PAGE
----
Sulphites are harmless for most people but by law if the wine contains more than 10 parts per million of sulphite the label must say ‘contains sulphites’. Unfortunately there are very few wines without some sulphites because wine is perishable and prone to oxidation (going bad when in contact with oxygen). Wine without sulphites will have a very short life, probably only about six months. But if you are keen to try a wine without sulphites get a wine that’s 100% organic or biodynamic and you’ll be laughing! Dan Murphy’s (because there is one near everyone) has a few organic wines to select from. Check them out here. A common producer that you’ll know is Yalumba from South Australia which actually has an organic range. Curly Flat from Macedon Ranges produce an organic Pinot Noir and Angrove Family Winemakers from South Australia produces a few organics too. Lastly, if you’re a north-sider, Psarakos in Thornbury has a nice organic drop – 2013 Pig in the House Cabernet Sauvignon.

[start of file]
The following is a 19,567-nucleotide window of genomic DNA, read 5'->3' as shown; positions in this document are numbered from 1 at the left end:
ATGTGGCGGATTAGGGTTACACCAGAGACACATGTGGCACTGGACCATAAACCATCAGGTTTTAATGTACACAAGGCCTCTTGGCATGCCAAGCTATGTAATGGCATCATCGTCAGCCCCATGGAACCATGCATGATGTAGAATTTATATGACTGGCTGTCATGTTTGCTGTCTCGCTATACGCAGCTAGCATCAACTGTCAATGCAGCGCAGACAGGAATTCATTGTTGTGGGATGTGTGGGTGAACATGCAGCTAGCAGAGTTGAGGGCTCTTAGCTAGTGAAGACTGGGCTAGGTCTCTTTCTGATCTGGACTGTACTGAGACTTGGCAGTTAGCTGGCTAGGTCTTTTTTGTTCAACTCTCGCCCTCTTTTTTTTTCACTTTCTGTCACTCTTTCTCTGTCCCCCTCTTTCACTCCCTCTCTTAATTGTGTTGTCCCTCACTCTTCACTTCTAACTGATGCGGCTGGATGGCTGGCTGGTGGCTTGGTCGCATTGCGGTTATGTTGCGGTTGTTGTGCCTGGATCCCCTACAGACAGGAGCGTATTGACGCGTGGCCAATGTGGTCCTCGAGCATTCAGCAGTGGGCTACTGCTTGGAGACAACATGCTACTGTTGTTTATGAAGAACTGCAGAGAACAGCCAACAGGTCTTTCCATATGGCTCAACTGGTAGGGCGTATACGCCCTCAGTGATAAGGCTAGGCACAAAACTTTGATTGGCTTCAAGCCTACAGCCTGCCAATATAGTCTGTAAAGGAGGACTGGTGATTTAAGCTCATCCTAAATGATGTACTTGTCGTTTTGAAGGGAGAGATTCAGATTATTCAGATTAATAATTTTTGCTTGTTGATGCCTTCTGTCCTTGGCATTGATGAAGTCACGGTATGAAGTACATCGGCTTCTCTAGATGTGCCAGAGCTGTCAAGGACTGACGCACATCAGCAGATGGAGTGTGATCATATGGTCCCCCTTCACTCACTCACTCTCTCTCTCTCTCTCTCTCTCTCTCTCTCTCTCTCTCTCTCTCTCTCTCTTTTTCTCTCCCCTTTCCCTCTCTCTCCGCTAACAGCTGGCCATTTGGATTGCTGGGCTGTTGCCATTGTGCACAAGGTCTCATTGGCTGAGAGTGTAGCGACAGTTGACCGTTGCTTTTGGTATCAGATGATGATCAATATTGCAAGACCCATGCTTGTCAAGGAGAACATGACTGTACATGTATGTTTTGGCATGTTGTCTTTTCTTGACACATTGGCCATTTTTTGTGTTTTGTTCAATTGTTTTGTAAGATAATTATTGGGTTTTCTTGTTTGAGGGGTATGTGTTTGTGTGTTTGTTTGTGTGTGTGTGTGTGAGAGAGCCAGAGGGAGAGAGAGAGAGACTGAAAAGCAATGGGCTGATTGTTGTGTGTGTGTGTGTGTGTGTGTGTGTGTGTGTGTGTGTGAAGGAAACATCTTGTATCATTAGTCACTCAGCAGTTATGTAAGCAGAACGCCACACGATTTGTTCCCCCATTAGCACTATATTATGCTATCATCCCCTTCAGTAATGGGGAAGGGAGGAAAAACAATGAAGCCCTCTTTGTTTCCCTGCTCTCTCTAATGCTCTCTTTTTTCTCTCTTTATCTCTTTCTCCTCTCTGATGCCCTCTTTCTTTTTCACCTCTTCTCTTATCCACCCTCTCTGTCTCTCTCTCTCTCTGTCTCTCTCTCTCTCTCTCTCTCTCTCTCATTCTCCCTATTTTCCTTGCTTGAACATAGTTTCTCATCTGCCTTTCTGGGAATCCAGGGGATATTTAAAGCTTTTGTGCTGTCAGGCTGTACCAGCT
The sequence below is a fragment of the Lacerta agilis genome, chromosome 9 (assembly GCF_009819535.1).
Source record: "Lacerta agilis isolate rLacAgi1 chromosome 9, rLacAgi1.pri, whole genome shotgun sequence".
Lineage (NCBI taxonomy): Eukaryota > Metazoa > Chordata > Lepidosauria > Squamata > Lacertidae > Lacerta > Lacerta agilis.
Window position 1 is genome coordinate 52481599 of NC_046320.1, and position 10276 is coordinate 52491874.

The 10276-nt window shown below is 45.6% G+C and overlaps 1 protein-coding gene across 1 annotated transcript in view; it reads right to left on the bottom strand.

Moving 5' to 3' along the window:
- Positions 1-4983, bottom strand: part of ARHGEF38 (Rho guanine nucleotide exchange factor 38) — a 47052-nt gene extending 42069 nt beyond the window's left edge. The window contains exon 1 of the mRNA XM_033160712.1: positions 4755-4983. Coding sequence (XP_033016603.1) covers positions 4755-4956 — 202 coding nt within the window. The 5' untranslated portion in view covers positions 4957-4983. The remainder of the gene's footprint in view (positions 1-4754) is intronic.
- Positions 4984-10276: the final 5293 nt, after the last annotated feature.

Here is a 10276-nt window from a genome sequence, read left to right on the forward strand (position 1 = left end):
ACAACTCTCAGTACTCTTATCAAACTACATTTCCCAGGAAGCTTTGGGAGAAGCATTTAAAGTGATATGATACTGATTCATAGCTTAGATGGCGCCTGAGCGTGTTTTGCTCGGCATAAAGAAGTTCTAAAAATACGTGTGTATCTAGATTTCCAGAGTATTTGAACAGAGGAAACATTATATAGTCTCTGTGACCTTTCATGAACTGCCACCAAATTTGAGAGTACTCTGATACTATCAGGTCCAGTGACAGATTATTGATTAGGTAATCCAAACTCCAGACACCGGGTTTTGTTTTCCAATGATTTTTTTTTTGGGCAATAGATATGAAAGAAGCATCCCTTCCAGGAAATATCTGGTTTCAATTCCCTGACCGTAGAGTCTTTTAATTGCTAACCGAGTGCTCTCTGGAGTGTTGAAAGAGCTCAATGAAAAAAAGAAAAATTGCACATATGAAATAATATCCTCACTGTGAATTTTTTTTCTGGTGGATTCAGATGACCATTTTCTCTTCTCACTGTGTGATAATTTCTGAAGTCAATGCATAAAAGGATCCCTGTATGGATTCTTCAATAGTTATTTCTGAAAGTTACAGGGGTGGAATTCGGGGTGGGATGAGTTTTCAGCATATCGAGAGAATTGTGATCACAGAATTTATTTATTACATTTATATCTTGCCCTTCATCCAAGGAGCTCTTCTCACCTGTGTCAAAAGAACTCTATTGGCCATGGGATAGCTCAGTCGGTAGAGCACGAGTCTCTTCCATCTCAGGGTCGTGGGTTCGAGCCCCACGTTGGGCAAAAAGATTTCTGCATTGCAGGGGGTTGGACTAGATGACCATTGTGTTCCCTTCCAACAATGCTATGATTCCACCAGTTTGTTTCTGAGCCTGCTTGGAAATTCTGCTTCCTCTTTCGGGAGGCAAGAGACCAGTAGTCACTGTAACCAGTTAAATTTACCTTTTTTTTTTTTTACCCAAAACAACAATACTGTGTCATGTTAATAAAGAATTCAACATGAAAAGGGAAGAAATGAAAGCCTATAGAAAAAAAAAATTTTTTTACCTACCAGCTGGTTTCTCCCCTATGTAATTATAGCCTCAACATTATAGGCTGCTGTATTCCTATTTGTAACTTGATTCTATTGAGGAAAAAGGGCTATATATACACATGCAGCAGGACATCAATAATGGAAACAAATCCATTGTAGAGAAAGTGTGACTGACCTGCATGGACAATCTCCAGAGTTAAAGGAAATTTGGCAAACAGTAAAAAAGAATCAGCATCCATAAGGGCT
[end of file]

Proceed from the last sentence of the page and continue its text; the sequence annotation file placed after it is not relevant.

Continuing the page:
But if it’s not sulphites, what is causing your bloomin’ rash? Now let’s talk about histamines. Histamines are present in fermented products like wine, beer and aged cheese (all the good things in life). It is produced during the fermentation process and if you’re sensitive to histamine you are deficient in the enzyme that breaks this little sucker down. Most people can metabolise histamines but if you’re sensitive expect sneezing, flushed face, headaches and shortness of breath. In this case red wine is the culprit because it has 20 to 200% more histamine than white wine.
If you think it could be the histamine I have a little test for you to do. Take an anti-histamine one hour before you drink a glass of red wine and if you’ve reacted in the past and you’re fine this time around you know it’s an enzyme deficiency to histamine (boom!).
Moving on to tyramine – I actually thought I was reacting to tyramine for a while as I was getting bad migraines but it turns out all I needed was a little vitamin B (phew). As food ages, the enzyme tyramine breaks down and those nasty tyramine levels increase. Tyrmaine is known to cause migraines but it’s in everything so if you’re not also reacting to salami, canned tuna, aged cheese, snow peas, broad beans, sauerkraut, soy sauce, peanuts, sesame seeds, coconuts and vegemite (to name a few) it’s probably not tyramine. And if you’re flushed in the face but don’t get headaches it’s definitely not tyramine either.